By John Richardson
- It failed to predict the US sub-prime and European sovereign debt crises, resulting in people losing their homes and/or their jobs.
- It has dragging us into a surreal world of negative interest rates. Years of ultra-low interest rates have already badly damaged people’s pension savings. So negative rates can only make things worse.
We are, as a result, at a crossroads where events could head in any number of frightening directions.
The root of the problem is that central bankers and politicians are using the wrong treatment because they have yet to identify the disease, which is the impact of ageing populations on the volume and composition of demand.
As John Kay wrote in Saturday’s FT:
There are obvious requirements for investment in the Eurozone – to provide power through cleaner energy plants, to improve roads and relieve overcrowding on trains, to build houses, to accommodate tens of thousands of recent refugees and above all to fund the new businesses that will promote innovation on the continent. But I have yet to hear a single person say: “If only I could borrow at -0.5% my company would be able to undertake some great projects.”
He contended that in a desperate search for yield, investors were looking for less risk in a world of extreme risk. So they would likely only lend to companies in well-established sectors where there was low financial risk – and even pay for this privilege by accepting negative returns on their lending.
But the companies that really need the money are the highly innovative companies in emerging sectors such as the internet of things, 3D printing and autonomous automobiles. By their very nature, these type of enterprises are highly exposed to risk.
Many millions of people have, as I said, become distrustful of the establishment because of its failure to deliver economic security.
A related problem is that people have stopped trusting the data and analysis produced by the establishment because in the past, mainstream policymakers have so glaringly failed to anticipate events.
This has led to scepticism over expert opinion in general. As British politician Michael Gove so memorably and successfully said during the Brexit campaign: “People in this country have had enough of experts”.
Hence, people have turned to an alternative group of populist politicians who are offering them a radically different way forward.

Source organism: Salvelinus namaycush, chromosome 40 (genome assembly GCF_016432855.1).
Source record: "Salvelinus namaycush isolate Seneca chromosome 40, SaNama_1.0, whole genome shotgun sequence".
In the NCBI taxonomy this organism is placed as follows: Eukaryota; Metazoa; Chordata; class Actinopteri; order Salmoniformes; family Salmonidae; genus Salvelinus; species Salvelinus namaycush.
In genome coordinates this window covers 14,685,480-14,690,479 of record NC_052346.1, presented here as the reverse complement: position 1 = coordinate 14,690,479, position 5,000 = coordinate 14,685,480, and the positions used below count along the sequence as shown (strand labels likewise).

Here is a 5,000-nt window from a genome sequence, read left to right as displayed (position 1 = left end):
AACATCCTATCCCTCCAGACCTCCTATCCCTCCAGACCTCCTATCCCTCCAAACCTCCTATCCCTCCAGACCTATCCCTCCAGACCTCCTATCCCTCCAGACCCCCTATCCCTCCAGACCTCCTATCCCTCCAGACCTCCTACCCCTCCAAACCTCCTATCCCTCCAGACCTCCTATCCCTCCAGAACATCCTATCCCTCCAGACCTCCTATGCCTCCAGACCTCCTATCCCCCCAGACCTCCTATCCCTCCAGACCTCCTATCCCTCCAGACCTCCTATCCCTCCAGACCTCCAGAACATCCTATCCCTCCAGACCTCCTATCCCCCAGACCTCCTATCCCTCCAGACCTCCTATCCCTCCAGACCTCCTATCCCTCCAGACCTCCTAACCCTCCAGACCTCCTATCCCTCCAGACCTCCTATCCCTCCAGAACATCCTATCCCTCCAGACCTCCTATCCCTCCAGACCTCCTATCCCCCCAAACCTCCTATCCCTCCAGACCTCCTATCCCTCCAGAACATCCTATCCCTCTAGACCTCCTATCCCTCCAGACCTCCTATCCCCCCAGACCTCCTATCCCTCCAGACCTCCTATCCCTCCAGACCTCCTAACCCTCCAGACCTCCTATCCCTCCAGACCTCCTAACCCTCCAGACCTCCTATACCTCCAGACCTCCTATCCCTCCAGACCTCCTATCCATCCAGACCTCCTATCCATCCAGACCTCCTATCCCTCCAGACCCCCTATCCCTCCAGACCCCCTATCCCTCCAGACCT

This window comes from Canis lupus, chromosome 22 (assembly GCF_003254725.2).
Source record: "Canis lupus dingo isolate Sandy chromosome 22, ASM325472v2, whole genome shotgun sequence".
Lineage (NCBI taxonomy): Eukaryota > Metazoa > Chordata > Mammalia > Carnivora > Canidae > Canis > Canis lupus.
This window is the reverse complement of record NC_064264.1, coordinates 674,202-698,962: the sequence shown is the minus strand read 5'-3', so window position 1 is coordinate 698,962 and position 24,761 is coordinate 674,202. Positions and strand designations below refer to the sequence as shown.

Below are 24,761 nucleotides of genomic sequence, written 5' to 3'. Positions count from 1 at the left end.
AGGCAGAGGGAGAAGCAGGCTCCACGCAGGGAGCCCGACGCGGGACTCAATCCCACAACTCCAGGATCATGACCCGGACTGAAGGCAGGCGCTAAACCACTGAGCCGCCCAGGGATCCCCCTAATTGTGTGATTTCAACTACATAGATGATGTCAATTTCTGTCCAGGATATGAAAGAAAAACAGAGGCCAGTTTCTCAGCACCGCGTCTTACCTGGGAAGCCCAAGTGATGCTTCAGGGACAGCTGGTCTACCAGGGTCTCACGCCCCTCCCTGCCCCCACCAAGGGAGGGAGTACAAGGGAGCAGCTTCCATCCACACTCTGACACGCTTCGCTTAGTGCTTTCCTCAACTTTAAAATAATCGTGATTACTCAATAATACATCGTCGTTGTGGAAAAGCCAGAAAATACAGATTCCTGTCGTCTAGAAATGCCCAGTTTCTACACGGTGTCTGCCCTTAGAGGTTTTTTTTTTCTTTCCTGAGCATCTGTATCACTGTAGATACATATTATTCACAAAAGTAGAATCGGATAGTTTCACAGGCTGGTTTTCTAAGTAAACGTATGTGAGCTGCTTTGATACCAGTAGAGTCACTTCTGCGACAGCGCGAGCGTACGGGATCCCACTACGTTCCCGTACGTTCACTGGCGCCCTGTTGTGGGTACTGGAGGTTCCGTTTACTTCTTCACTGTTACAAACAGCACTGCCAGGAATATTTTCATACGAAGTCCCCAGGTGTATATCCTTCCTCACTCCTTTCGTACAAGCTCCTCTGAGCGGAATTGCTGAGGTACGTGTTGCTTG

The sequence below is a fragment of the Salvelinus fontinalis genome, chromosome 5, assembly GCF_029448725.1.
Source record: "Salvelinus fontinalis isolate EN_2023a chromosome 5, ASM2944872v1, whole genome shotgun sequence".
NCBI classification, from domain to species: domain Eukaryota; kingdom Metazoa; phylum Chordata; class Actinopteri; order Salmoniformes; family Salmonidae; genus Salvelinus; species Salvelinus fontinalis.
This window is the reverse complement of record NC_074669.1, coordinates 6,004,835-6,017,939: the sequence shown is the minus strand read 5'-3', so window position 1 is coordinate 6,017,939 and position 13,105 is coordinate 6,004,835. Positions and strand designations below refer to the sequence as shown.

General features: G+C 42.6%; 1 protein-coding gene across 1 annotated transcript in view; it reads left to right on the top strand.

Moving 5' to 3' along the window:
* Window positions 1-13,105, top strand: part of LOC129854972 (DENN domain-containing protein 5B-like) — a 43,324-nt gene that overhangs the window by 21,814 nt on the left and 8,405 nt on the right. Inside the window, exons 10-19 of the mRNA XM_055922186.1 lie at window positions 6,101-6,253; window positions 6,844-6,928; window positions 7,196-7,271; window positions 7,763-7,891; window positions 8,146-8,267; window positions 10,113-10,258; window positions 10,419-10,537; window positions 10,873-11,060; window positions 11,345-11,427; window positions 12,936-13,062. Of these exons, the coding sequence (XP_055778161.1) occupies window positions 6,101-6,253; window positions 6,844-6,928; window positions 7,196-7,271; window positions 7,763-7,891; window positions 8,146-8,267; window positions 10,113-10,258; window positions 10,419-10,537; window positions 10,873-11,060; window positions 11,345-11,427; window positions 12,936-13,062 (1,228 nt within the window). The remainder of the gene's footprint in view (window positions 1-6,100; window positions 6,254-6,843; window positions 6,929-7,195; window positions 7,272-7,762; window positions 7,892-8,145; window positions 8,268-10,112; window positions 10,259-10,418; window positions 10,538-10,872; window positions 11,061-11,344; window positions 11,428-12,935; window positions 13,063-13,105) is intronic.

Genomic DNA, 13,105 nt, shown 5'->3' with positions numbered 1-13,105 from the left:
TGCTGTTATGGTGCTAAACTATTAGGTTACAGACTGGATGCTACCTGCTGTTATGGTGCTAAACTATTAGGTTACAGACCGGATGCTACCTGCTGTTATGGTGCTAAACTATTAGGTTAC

Looking for alternatives makes sense, provided these alternatives are based on the facts.
But what is incredibly worrying is that in this febrile atmosphere, it feels to me as if a proper discussion of the facts has become much harder.
What is adding to this difficultly is the rise of the social media, where an inaccurate statement can go viral and stay out there forever – even when an overwhelming weight of evidence proves it wrong.
Every chemicals company CEO must as a result prepare for what could be a period of exceptional political, social and economic upheaval. Risks include a breakdown in global free trade.
But the chemicals industry can this turn this knowledge crisis to its advantage because it is largely made up of engineers, economists and statisticians. These people have been brought-up on a diet of coming up with an original idea, and proving or disproving that idea through good data.
Our industry is thus in an ideal position to help shape future government economic policies by using its research skills to point out where tomorrow’s growth opportunities lie.
I argue that future growth – and thus the economic security being sought by millions of people – will come from tackling “basic needs”. These basic needs include providing people in both the developed and developing world with for example enough food, safe drinking water, sanitation and cheap and sustainable transportation.
The fantastic news for the chemicals industry is also this: It can quite rightly point out that its products and services are essential for meeting these basic needs.